This Italian specialty has a number of variations, but the version pictured above captures the essential elements of the Classic form. Here, thin slices of veal are rolled around Prosciutto and fresh Sage leaves, then pan-fried and finished in a sauce incorporating Marsala Wine and Butter.
Nowadays, Chicken or Pork are substituted for Veal in this recipe, especially in North America, indeed, you tend to come across more recipes using Chicken than the traditional Veal. I have actually used Pork many times, especially as good quality Veal is not always easy to come by. If this is the case for you, I would suggest lean Pork rather than Chicken as a substitute.
The Recipe Card below calls for Marsala Wine. White Wine is commonly used, with Marsala sometimes being included as an addition, but I have used it alone here as I very much like it in pan-sauces. If you don’t wish to use Marsala, you can use just White Wine instead, or else use a nice Sherry, or a Tawny Port.
Finally, I have used Capers here. These are not traditional, but they are not really heretical either and they won’t change the dish overmuch whether you include or omit them.
We need very thin slices of meat for this preparation, so first trim the chops of fat and then slice horizontally into 3 or 4 pieces. Next, gently pound each slice to make even thinner.
Some versions of Saltimbocca make little ‘rafts’ consisting of a piece of sage and a prosciutto pinned with a toothpick to the veal and then simply sautéed. The above picture, courtesy of Wikipedia, illustrates this but, today, we will be using an alternate method and make little rolls instead.
Here, we can make two rolls from each slice. After cutting the slices, it helps to pound one end even thinner as this will help the rolls stay closed without resorting to toothpicks to hold them together.
Slice the Prosciutto into small pieces about half the size of each pork section and place it on top of the meat along with a sage leaf (or half-thereof). Then, tightly roll and repeat with the remainder.
Dust the rolls lightly with flour, shaking off the excess, and then melt 3 tablespoons of the butter in a pan over moderate heat. Pan-fry the rolls, seam side down at first, and then cook on all sides until golden. Remove to a warmed plate for the moment.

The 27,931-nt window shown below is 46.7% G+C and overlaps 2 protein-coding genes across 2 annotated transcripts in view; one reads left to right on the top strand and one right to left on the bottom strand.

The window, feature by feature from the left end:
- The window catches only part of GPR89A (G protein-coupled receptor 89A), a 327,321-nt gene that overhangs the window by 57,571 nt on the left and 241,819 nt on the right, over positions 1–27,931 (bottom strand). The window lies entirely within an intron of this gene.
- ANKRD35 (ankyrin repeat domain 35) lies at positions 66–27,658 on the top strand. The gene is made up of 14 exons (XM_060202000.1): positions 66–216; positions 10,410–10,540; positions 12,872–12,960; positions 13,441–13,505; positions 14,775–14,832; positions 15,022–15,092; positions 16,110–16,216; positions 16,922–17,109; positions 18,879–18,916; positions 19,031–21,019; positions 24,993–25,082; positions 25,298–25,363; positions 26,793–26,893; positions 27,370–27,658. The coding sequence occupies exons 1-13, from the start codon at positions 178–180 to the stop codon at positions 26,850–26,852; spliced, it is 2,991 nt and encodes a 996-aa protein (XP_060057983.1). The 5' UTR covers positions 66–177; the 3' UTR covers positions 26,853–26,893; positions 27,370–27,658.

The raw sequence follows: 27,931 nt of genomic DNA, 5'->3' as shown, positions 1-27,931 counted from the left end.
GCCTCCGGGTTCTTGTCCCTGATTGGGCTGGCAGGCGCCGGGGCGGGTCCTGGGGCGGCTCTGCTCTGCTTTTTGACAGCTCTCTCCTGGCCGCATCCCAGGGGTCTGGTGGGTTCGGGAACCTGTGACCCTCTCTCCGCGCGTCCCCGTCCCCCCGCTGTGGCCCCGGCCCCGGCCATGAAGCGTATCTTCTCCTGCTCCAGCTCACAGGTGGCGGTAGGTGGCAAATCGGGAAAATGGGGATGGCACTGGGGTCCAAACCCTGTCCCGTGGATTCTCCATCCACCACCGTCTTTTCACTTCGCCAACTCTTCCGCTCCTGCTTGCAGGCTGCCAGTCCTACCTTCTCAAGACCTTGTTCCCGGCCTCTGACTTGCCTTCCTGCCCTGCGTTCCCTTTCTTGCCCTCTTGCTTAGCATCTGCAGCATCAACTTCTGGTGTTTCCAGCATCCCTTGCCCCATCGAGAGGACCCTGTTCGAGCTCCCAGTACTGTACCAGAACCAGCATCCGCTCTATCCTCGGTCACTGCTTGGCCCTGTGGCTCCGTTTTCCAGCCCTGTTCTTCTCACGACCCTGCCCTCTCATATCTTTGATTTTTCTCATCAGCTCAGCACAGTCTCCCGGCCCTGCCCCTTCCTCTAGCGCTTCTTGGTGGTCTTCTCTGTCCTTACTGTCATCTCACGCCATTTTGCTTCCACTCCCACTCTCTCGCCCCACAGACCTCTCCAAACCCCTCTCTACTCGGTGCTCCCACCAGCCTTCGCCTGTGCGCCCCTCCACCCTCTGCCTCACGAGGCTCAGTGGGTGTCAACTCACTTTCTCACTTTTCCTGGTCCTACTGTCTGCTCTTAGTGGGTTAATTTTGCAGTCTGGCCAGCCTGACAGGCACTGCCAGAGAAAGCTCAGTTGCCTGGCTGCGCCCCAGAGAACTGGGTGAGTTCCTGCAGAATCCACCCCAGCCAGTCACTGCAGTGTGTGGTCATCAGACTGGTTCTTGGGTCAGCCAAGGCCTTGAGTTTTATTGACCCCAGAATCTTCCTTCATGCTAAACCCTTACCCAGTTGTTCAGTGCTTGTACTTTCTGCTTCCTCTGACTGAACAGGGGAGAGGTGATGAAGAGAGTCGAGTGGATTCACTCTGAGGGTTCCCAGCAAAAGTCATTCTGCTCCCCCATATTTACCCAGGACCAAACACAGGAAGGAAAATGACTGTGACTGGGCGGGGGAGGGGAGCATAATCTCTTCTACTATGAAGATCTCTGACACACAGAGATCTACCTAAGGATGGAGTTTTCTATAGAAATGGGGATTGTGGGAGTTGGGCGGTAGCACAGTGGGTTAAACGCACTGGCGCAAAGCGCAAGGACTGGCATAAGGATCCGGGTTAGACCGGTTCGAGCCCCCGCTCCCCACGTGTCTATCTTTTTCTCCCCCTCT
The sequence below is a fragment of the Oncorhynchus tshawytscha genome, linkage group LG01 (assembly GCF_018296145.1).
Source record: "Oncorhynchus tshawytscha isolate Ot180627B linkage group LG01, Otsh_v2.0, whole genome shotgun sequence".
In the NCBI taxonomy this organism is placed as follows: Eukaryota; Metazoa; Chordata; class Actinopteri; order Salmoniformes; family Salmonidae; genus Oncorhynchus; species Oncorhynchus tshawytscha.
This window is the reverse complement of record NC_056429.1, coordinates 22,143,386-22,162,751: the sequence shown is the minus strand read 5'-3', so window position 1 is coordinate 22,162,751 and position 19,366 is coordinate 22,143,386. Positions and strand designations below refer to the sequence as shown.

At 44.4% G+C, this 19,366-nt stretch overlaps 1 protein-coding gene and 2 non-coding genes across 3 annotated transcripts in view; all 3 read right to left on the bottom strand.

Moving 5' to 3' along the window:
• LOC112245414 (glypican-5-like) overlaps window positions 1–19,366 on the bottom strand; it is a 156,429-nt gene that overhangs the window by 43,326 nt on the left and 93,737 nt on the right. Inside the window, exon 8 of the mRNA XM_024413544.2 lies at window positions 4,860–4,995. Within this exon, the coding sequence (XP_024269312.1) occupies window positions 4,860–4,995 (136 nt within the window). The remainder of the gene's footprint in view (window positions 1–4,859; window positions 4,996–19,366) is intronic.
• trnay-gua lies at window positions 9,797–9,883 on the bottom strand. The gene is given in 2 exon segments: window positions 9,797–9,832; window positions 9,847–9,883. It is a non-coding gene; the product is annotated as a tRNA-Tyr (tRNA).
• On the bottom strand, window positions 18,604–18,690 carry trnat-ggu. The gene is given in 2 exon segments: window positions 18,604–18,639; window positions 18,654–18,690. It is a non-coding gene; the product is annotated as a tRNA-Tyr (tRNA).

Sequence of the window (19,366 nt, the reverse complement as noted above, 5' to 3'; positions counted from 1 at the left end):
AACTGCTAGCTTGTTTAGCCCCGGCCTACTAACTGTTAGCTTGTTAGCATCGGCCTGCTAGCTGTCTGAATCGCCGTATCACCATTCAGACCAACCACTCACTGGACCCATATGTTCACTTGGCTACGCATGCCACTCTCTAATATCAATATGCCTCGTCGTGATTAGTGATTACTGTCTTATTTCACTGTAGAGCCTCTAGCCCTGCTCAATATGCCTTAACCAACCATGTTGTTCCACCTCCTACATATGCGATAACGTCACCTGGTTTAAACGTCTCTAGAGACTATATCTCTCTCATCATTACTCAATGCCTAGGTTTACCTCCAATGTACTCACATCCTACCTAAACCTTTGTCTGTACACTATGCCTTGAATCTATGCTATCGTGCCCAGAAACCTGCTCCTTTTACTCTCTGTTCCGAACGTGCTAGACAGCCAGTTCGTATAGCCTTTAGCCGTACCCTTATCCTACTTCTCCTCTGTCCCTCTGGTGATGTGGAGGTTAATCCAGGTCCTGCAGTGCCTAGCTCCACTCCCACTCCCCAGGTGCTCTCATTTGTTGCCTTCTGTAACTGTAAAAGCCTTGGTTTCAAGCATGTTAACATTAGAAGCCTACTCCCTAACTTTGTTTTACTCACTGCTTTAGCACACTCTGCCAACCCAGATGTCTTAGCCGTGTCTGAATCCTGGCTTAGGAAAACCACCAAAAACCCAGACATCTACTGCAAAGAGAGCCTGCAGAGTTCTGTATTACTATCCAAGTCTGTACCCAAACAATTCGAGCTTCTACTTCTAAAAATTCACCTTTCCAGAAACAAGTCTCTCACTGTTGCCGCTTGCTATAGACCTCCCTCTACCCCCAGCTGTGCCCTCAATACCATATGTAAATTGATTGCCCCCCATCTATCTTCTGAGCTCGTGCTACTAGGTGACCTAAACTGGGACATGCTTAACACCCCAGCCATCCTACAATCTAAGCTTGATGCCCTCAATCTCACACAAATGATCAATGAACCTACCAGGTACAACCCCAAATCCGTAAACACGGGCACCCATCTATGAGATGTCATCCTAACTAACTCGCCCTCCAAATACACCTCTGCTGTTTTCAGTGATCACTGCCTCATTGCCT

Finally, deglaze the pan using the stock and wine, and reduce the sauce until thickened. Whisk in the remaining butter, add the capers (if using) and return the rolls to the pan. Allow the rolls to finish cooking (just a few minutes or so) and then plate and serve with the pan sauce poured over.
Your Recipe Card:
- 2 boneless Veal Chops;
- 1 – 2 slices Prosciutto;
- 6 – 12 Sage leaves;
- Salt and Pepper;
- ¼ cup Flour;
- 4 tbsp. Butter;
- 1/3 cup Chicken Stock;
- 4 – 6 tbsp. Marsala;
- 1 tbsp. Capers optional.
- Slice the Chops horizontally into three pieces each, pound these until just a few millimeters thick, and then cut these to produce a dozen small rectangles.
- Slice the Prosciutto into rectangles about half the size of the veal pieces.
- Place one piece of Prosciutto at the end of each piece of Veal, top this with a Sage leaf and then roll tightly. If necessary, use toothpicks to close the rolls. Dust each roll with Flour.
- Heat 3 Tablespoons of butter in a pan over moderate heat and Pan-fry the rolls until nicely browned. Remove to a warmed platter for the moment.
- Deglaze the Pan using the Stock and Wine and reduce until it is about half the original volume.
- Whisk in the Butter and add the Capers, followed by the Veal rolls. Cook until heated through and serve the rolls with the pan-sauce poured over.
Hi John, to me it is a bit strange to call these “classic” and then roll them up instead of flat, and add capers. That doesn’t mean they’re not good, of course. However, frying the sage and prosciutto does bring out their flavor a bit better. (You are also supposed to fry the prosciutto and sage side first, so the other side is cooked in the sage and prosciutto flavored fat.)
Actually, I have had them served rolled more commonly than not (only once flat, I think). Maybe that is a North American thing.
Probably. Most Italian restaurants in North America are 2nd if not 3rd or 4th generation, and serve dishes that have evolved separately from the homeland.